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Storytelling In The News: #152

Satirical storytelling flourishes in Barron's

May 17, 2004

Where's the best satirical storytelling today? You might consider The New Yorker or The Onion or Jay Leno or Dave Letterman or Andy Borowitz, and end up giving serious consideration to the staid pages of a right-wing businesss journal like Barron's. Today, for instance, Alan Abelson "does Iraq", and sheds sharp but clear-eyed view on the nature of leadership today and the values of our busines and political leaders.


Much as we'd love to, we can't take credit for that ingenious prescription for what ails you. In truth, it's the brainstorm of some political rocket scientist. The famous Karl Rove, perhaps. Whoever can lay claim to its conceptual origin, the notion of a quickie trip to Iraq has caught the fancy of any number of people in high places who also happen to be in a pickle.

The drill is simple. For openers, make sure there's plenty of room on the plane for reporters and cameramen, both of the TV and old-fashioned kind. (If necessary, commandeer an extra plane; might be better, anyway: You won't have to keep that smile pasted on your face the whole trip and you might even be able to relax with a bourbon or two.)

Once you land, pick a nice safe -- and let's emphasize safe -- spot, fill it with fresh-faced kids in uniform (and surround it with a couple of thousand guards rented from a private contractor), look jut-jawed determined (this may take a little cosmetic magic, especially if your jaw doesn't naturally jut), deliver some carefully prepared impromptu remarks, make sure the photographers are all happy, pretend to enjoy your hot dog and -- this is very important -- get out of there lickety-split when your hour's up.

The latest bigwig to try the Iraq solution, of course, was Donald Rumsfeld, the pugnacious and embattled secretary of defense. Mr. Rumsfeld prepared for the rigors of war-torn Iraq by spending six hours in close encounters with gaggles of congressmen and taking heaps of heat for the Abu Ghraib prison scandal. After that horrid ordeal, Iraq seemed like paradise. Mr. Rumsfeld dutifully took his turn before the cameras, held a "town meeting" with cheering service folk where he enlisted Gen. Ulysses S. Grant in his cause (Gen. Grant, for some reason, wasn't called on to speak), inspected the scene of the crime, delivered himself of the usual bromides and then high-tailed it back to D.C.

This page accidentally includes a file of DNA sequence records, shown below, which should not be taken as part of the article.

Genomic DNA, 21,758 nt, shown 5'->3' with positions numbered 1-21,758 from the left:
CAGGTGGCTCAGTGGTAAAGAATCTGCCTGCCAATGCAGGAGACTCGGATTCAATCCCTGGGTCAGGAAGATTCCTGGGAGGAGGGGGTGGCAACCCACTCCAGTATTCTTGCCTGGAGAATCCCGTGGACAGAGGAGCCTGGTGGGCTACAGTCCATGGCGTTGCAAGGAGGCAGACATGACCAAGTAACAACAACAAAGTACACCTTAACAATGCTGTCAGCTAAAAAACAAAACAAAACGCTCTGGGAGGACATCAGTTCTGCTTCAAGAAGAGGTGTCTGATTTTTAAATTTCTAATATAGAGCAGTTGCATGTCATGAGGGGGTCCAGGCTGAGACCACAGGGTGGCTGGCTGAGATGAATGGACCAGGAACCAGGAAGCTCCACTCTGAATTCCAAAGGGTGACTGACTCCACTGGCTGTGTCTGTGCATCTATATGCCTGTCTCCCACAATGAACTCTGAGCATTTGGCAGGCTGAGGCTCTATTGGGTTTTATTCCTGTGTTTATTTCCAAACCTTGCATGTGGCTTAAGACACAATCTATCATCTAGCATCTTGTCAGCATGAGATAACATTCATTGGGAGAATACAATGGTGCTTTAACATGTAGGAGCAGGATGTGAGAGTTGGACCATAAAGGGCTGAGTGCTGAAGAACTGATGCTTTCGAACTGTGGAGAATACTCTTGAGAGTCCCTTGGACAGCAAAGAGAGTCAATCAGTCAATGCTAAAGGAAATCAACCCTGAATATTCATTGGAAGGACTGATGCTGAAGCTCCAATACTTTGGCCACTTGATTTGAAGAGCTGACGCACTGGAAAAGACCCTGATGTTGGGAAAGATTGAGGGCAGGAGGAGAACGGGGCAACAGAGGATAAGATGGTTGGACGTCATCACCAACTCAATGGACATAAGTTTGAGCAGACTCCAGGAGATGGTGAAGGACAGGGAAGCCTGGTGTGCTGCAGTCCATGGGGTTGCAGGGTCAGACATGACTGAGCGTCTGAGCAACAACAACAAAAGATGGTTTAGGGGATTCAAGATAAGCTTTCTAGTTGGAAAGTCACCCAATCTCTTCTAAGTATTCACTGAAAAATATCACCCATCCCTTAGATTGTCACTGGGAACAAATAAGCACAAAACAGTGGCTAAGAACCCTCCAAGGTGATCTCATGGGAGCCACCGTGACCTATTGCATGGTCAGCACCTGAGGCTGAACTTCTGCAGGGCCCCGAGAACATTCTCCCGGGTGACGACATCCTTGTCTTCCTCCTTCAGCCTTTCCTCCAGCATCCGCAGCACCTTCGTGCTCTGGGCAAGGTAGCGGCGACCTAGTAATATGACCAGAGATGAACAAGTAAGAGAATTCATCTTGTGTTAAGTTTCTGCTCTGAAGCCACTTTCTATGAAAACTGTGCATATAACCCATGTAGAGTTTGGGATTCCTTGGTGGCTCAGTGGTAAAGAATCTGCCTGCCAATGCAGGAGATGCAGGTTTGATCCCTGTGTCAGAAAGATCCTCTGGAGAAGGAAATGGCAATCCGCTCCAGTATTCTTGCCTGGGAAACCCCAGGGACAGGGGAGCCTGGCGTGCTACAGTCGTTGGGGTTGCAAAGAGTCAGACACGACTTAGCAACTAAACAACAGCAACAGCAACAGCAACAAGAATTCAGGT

Whether or not the photo-op cure works for Mr. Rumsfeld remains to be seen. But seeking redemption (i.e., better poll ratings) is becoming all the rage in the nation's capital these days, and what with this being an election year, the occasions for "doing Iraq" are bound to multiply. In fact, we wouldn't be enormously surprised were some enterprising airline to initiate shuttle flights to Baghdad (group rates available, needless to say). And we can assert, without fear of contradiction, Wall Street would prove a rich lode of business.

On this score, it puzzles us that someone as sharp and on the ball as Sandy Weill hasn't taken a leaf from Washington's book and months ago hustled off to Iraq, phalanxes of PR men and photographers in tow. Even the flintiest hearts might have melted at the sight of a smiling Sandy passing out faux Cuban cigars and thousand dollar bills to our troops. At the very least, it might have given the SEC pause, so that Citigroup might have had to pay only a billion -- $1.5 billion max -- in blood money to make amends to investors in WorldCom, instead of the $2.65 billion it forked over.

And, goodness knows how many billions more that kind of patriotic image burnishing would have saved in that mess of suits still to come.

We hate to admit it, but we're not up to speed on the legal status of Ken Lay, Jeffrey Skilling, Richard Scrushy and the rest of the rogues' roster. Specifically, we simply don't remember for sure who has been indicted and who's merely an indictee-in-waiting. But for those still eligible to travel outside these hallowed shores, we suggest it may not be too late to prepossess a jury in their favor by doing a one-hour stand in Iraq. Just make sure there are cameras nearby and, please, don't try to pay the photographers with Enron shares.

Why Wall Street seems to us a natural for the Iraq solution to any little problem it may have at the moment is that it's so much like Washington in so many ways. Both share a no-fault mentality. When the Pentagon screws up and you get Abu Ghraib, the hammer inevitably falls on some grunt who never should have been given the job of jail keeper in the first place. When a brokerage firm strays from the straight and narrow and is caught red-handed, its first move to appease the critics and, more importantly, the regulators, is to sacrifice up a clerk or ease out an analyst with a golden handshake (analysts may know enough to cost you; clerks, to their loss, usually don't).

In Washington and in Wall Street, the buck always stops way short of the brass.

We trust neither gent takes offense. But it strikes us that, just on attitude and the ease with which they shrug off woes that would completely floor lesser souls, Sandy Weill and Donald Rumsfeld could swap positions and neither of the great institutions they head would miss a beat. Might even be worth a try, if there's enough money left in the Treasury to assume Sandy's pension.

Bottom line

Despite the strong right-wing views of his newspaper, Abelson depicts a world out of kilter.

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